It concerned me to read recently that the number of LawCare cases being opened is still on the increase each year. One of the reasons lawyers contact LawCare is for help with workplace stress, an issue that every lawyer must be aware of to enable them to look after themselves and others.
LawCare is an advisory and support service to help lawyers, their staff and their immediate families to deal with health problems such as depression and addiction, and related emotional difficulties.
In LawCare’s blog of 7th June, it was announced that a milestone had been passed with 200 case files having been opened so far in 2011. Furthermore, it was reported that over 500 people a day are looking at www.lawcare.org.uk and that these statistics were not a good thing. LawCare is not playing a numbers game and the preferred scenario is for the organisation to not be needed at all.
The reality is that LawCare is needed and one of the reasons for this is workplace stress.
Workplace stress affects many lawyers. This can be for a variety of reasons such as risk of redundancy, heavy workloads and lack of control. Through my experience of coaching solicitors, I also believe perfectionism, a common characteristic of lawyers, can also contribute to workplace stress.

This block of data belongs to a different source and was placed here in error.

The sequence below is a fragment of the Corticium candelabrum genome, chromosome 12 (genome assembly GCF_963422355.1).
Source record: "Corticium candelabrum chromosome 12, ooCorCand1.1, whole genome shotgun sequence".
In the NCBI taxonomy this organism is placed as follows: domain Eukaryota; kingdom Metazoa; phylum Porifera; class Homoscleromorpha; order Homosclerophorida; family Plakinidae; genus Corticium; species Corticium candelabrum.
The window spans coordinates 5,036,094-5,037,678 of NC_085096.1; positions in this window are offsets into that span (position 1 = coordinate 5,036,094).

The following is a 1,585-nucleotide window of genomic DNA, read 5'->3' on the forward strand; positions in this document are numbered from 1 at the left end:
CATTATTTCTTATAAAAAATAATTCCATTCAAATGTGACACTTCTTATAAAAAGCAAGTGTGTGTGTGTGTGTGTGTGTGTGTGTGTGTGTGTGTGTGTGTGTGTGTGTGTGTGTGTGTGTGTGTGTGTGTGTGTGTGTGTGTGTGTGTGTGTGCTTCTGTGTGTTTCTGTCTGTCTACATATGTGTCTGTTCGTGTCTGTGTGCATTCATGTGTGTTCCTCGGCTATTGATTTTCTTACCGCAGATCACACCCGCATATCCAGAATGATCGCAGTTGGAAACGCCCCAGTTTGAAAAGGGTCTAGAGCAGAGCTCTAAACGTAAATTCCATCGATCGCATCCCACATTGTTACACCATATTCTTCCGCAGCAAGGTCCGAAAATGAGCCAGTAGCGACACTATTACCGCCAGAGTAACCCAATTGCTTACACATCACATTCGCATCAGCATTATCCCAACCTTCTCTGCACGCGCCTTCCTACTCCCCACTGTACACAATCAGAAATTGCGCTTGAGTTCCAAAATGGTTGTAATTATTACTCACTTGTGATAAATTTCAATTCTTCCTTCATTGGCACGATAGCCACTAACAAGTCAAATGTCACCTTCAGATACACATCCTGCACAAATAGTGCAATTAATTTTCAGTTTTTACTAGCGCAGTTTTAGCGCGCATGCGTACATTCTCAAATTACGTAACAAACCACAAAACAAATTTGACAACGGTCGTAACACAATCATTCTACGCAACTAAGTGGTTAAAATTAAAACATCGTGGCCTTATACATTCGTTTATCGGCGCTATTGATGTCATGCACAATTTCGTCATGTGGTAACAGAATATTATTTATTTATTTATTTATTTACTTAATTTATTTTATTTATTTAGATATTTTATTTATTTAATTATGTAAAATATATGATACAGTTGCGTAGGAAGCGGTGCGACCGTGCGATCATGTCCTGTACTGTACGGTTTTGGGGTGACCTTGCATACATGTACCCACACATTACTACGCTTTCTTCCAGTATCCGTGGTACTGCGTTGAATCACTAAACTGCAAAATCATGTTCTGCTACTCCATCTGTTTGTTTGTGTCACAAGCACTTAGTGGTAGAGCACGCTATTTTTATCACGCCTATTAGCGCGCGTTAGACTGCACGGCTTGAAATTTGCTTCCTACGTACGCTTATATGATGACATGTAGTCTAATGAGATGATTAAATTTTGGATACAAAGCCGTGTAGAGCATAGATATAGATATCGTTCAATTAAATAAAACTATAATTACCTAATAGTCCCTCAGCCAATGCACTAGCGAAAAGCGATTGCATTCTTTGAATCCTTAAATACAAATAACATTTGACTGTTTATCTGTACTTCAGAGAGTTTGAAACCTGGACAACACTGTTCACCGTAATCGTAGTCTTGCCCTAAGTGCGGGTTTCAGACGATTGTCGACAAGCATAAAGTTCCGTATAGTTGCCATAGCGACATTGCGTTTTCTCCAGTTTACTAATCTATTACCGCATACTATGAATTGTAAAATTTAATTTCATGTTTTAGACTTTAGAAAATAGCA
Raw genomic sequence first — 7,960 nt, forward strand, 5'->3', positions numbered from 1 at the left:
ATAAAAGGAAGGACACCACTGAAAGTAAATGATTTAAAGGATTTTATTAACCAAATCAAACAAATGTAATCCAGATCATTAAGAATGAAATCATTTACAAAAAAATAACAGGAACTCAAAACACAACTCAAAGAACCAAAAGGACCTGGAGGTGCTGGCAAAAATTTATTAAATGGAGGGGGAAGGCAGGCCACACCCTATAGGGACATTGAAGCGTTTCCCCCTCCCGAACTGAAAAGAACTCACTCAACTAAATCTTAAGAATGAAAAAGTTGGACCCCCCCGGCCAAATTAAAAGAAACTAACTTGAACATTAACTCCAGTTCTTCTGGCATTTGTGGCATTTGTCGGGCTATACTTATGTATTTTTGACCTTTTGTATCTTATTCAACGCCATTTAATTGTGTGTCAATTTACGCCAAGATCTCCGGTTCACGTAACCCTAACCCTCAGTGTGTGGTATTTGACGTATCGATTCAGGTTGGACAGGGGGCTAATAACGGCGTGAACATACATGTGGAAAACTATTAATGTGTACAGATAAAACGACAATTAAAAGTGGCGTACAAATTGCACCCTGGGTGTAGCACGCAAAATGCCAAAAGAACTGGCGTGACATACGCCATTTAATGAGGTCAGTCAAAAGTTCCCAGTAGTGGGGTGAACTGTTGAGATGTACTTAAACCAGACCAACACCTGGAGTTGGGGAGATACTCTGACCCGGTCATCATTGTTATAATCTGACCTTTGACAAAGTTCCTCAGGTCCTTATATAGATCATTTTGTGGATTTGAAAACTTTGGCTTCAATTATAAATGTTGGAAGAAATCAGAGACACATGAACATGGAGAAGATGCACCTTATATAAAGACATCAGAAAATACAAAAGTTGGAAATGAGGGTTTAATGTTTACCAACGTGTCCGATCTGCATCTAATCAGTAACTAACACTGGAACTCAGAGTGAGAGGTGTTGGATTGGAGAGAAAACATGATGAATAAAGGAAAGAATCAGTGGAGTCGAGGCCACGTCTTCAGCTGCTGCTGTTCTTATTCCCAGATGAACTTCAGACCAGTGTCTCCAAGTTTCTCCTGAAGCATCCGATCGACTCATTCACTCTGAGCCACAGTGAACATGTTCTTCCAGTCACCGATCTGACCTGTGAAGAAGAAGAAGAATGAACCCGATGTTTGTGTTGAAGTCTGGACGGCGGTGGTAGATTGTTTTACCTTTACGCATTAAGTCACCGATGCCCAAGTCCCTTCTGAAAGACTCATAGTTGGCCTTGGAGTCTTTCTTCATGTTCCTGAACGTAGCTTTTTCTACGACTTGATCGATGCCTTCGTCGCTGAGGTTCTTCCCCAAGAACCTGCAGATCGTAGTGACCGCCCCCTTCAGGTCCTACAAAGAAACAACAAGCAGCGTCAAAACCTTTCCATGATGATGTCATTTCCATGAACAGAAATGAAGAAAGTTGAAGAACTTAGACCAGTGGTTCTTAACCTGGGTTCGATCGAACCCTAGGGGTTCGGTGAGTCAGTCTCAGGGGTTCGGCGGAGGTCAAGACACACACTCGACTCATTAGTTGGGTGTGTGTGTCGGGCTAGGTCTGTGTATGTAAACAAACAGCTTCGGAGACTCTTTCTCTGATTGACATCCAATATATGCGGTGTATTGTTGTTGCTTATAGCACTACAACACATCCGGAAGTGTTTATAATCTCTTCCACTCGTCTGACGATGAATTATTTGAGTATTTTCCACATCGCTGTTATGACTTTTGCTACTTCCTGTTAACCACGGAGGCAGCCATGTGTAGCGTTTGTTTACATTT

How is perfection expected of lawyers?
Through their studying, training and practise lawyers are competing everyday with high achievers. On a personal level, many lawyers want to be the best at what they do and naturally see perfection as the way to achieve this.
Alongside this competitiveness, lawyers are required to work every day with precision to provide optimal results. Each word in a document has to be correctly placed, all advice must be accurate and every argument has to be persuasive. Again, perfection may be seen as the only way to achieve this.
Perfection is therefore a good thing, isn’t it? Surely it creates the best lawyers?
Unfortunately, this focus on perfection has some less desirable side effects.
It is very common for lawyers who have become perfectionists to develop behaviours which ultimately cause stress. They begin to avoid risk taking (read my blog of 7th June), they fail to speak up for fear of getting something wrong or they work unnecessarily long hours to ensure their work is spot on. Take a moment now to think of the stress this pressure can cause an individual. Ultimately, as their fear of failure escalates, their self esteem will diminish.
What can be done?
Every lawyer’s training and personal development needs will be different and there are many techniques and tools that lawyers can use to assist them through their working day to alleviate the stress that they may feel.
In the first instance, I am suggesting that lawyers recognise the impact workplace stress can have on an individual. Even if you are not suffering from stress yourself, there may be others around you who are. Awareness of this issue is the first step towards finding the solution. Although perfection can be seen as a good thing, there must be recognition of the negative impact it can have on some lawyers.